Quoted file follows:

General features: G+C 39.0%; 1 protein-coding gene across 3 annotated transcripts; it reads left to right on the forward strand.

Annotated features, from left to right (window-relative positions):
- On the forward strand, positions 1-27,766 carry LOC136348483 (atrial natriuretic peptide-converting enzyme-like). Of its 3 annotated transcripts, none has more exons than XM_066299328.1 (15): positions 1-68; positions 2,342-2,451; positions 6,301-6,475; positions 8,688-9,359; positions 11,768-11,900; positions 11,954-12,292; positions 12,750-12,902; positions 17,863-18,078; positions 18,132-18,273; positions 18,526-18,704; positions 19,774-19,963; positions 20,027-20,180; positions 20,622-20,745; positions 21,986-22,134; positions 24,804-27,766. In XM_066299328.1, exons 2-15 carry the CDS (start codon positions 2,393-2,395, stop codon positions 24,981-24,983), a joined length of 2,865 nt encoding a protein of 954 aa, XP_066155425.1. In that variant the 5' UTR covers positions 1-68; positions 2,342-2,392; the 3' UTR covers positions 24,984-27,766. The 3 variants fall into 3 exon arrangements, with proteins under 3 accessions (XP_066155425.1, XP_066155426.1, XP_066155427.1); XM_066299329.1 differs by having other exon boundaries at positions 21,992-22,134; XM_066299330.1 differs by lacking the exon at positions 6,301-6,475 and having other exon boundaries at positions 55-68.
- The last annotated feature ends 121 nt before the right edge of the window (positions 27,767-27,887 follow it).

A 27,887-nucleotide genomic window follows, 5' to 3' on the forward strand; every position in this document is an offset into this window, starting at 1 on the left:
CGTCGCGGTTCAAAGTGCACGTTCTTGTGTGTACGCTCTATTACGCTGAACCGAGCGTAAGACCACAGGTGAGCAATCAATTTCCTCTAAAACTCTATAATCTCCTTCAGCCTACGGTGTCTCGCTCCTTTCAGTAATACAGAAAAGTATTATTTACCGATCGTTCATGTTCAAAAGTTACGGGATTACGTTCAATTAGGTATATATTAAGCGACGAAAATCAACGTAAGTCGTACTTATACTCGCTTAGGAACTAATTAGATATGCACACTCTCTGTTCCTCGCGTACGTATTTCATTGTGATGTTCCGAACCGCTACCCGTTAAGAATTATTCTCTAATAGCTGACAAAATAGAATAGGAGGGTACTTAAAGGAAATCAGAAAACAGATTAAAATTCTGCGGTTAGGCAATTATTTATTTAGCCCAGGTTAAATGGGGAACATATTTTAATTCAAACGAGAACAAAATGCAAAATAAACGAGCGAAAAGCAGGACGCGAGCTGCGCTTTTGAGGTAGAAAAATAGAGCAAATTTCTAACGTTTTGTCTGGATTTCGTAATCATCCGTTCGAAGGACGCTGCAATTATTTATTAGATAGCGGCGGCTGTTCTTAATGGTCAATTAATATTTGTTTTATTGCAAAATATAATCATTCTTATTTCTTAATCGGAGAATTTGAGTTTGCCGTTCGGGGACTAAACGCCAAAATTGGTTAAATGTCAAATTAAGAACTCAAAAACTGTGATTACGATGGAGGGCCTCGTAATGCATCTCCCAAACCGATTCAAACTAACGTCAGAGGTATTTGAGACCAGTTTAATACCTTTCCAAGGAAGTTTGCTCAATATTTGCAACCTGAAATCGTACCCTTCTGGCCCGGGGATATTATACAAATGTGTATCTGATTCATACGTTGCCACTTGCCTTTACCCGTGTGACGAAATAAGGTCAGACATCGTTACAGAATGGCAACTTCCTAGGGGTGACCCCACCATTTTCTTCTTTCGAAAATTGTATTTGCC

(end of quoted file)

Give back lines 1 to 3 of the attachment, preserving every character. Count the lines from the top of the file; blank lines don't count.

General features: G+C 39.0%; 1 protein-coding gene across 3 annotated transcripts; it reads left to right on the forward strand.

Annotated features, from left to right (window-relative positions):
- On the forward strand, positions 1-27,766 carry LOC136348483 (atrial natriuretic peptide-converting enzyme-like). Of its 3 annotated transcripts, none has more exons than XM_066299328.1 (15): positions 1-68; positions 2,342-2,451; positions 6,301-6,475; positions 8,688-9,359; positions 11,768-11,900; positions 11,954-12,292; positions 12,750-12,902; positions 17,863-18,078; positions 18,132-18,273; positions 18,526-18,704; positions 19,774-19,963; positions 20,027-20,180; positions 20,622-20,745; positions 21,986-22,134; positions 24,804-27,766. In XM_066299328.1, exons 2-15 carry the CDS (start codon positions 2,393-2,395, stop codon positions 24,981-24,983), a joined length of 2,865 nt encoding a protein of 954 aa, XP_066155425.1. In that variant the 5' UTR covers positions 1-68; positions 2,342-2,392; the 3' UTR covers positions 24,984-27,766. The 3 variants fall into 3 exon arrangements, with proteins under 3 accessions (XP_066155425.1, XP_066155426.1, XP_066155427.1); XM_066299329.1 differs by having other exon boundaries at positions 21,992-22,134; XM_066299330.1 differs by lacking the exon at positions 6,301-6,475 and having other exon boundaries at positions 55-68.